Chabwela, H. N. (1994)"Current threats to the wetlands of Zimbabwe" In Matiza, T.;Crafter, S.A. (Ed.). Wetlands ecology and priorities for conservation in Zimbabwe. Gland, Switzerland: IUCN.
Change, Ipcc Intergovernmental Panel on Climate (2001) "Climate Change 2001: Impacts, adaptation and vulnerability A report of Working Group II of the IPCC". Cambridge, UK. Cambridge University Press.
Fishpool, L. D. C.,Evans, M. I. (Ed.) (2001). "Important Bird Areas in Africa and associated islands: Priority sites for conservation" Newbury and Cambridge, UK: Pisces Publications and BirdLife International (Birdlife Conservation Series No. 11).
Gardiner, A. (2000)"Review of wetland Lepidoptera of the Zambezi basin" In Timberlake, J. (Ed.). Biodiversity of the Zambezi Basin wetlands. (pp. 565-612) Harare, Zimbabwe: Biodiversity Foundation for Africa, Bulawayo/The Zambezi Society.
Gratwicke, B. (1999). "The effect of season on a biotic water quality index: A case study of the Yellow Jacket and Mazowe Rivers, Zimbabwe" South African Journal of Aquatic Sciences 24(1/2) 24-35.
Hughes, R. H.,Hughes, J. S. (1992). "A directory of African wetlands" Gland, Switzerland, Nairobi, Kenya, and Cambridge, UK: IUCN, UNEP, and WCMC.
Iucn (1992) "Protected Areas of the World: A review of national systems. Volume 3: Afrotropical". Gland, Switzerland and Cambridge, UK. World Conservation Monitoring Centre (WCMC) and International Union for Conservation of Nature (IUCN).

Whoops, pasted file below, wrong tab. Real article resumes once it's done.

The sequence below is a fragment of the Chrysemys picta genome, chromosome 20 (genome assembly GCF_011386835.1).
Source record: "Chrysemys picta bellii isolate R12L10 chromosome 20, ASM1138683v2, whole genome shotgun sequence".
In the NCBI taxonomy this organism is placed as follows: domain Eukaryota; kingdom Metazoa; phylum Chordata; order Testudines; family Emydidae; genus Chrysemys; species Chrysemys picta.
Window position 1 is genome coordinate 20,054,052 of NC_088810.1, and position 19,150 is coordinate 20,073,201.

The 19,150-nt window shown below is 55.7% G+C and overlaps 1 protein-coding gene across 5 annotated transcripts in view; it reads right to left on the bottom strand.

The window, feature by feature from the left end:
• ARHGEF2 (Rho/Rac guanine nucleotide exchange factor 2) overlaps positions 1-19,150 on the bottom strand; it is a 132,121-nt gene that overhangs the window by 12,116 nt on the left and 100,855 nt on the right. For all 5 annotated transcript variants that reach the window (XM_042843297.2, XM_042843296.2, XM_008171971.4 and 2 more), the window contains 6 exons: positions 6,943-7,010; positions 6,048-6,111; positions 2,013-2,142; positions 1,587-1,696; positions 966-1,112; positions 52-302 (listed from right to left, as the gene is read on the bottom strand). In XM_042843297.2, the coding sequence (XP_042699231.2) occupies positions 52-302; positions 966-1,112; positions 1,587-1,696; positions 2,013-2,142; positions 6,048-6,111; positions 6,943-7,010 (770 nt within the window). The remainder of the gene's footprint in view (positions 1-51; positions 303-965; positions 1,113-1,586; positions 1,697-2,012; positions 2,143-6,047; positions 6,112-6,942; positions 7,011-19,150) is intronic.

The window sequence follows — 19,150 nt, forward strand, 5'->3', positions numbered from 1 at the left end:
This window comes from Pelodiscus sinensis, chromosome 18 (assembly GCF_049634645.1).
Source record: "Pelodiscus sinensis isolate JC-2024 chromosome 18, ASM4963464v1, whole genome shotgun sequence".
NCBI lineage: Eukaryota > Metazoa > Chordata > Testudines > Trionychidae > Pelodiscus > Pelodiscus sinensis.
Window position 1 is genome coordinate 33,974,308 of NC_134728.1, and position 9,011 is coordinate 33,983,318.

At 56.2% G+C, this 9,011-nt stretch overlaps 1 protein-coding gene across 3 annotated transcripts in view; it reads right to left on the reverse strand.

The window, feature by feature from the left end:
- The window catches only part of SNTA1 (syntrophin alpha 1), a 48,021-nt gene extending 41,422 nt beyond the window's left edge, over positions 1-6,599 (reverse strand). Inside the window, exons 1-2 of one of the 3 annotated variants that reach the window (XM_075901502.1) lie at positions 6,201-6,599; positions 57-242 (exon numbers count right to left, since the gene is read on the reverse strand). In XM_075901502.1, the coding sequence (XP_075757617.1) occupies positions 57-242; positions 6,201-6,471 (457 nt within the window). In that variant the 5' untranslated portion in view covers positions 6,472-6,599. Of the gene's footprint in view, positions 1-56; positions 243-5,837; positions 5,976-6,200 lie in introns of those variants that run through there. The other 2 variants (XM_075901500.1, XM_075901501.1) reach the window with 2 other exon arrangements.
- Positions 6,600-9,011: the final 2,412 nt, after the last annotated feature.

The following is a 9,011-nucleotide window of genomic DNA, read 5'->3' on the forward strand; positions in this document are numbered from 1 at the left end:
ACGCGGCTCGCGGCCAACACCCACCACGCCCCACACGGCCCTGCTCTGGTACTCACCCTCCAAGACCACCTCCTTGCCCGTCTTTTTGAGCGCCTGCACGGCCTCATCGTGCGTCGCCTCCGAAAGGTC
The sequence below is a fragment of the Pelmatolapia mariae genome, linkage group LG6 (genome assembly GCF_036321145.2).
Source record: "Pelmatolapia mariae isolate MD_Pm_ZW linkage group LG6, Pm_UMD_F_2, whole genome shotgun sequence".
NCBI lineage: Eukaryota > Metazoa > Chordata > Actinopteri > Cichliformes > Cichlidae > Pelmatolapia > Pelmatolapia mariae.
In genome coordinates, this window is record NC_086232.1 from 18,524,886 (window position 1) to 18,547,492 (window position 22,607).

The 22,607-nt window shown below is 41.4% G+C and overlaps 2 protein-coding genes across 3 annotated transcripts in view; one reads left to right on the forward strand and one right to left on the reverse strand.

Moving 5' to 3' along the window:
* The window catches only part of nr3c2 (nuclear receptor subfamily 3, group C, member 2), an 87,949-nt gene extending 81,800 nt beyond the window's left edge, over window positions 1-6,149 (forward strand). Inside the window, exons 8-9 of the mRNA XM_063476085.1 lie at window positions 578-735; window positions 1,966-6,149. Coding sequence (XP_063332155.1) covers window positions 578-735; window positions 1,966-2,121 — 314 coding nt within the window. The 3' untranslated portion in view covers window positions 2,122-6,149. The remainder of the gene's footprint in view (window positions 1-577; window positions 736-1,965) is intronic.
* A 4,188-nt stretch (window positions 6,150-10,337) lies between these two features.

Katerere, D. (1994)"Policy, institutional frameworks, and wetlands management in Zimbabwe" In Matiza, T.;Crafter, S.A. (Ed.). Wetlands ecology and priorities for conservation in Zimbabwe. Proceedings of a seminar on wetlands of Zimbabwe. Gland, Switzerland: IUCN.
Magadza, C. (2000)"Human impacts on wetland biodiversity in the Zambezi Basin" In Timberlake, J. (Ed.). Biodiversity of the Zambezi Basin wetlands. (pp. 107-122) Harare, Zimbabwe: Biodiversity Foundation for Africa, Bulawayo/The Zambezi Society.
Marshall, B. E. (). "Fish biology, fisheries and limnology in Zimbabwe: An introduction to the literature"
Marshall, B. E.,Gratwicke, B. (1998). "The barred minnows (teleostei: cyprinidae) of Zimbabwe: Is there cause for concern?" Southern African Journal of Aquatic Sciences 24(1-2) 157-161.
Mtetwe, S. (2000) "Establishment of biomonitoring reference sites for Zimbabwe. A tool for effective integrated catchment management. Proceeding of the 1st WARFSA/WaterNet Symposium: Sustainable Use of Water Resources; Maputo, 1-2 November 2000". Zimbabwe.
Owen, R. J. (1994)"Irrigation and cultivation in dambo wetlands in Zimbabwe" In Matiza, T.;Crafter, S.A. (Ed.). Wetlands ecology and priorities for conservation in Zimbabwe. Gland, Switzerland: IUCN.
Skelton, P. H. (1993) A complete guide to the freshwater fishes of Southern Africa. South Africa: Southern Book Publishers, Halfway House.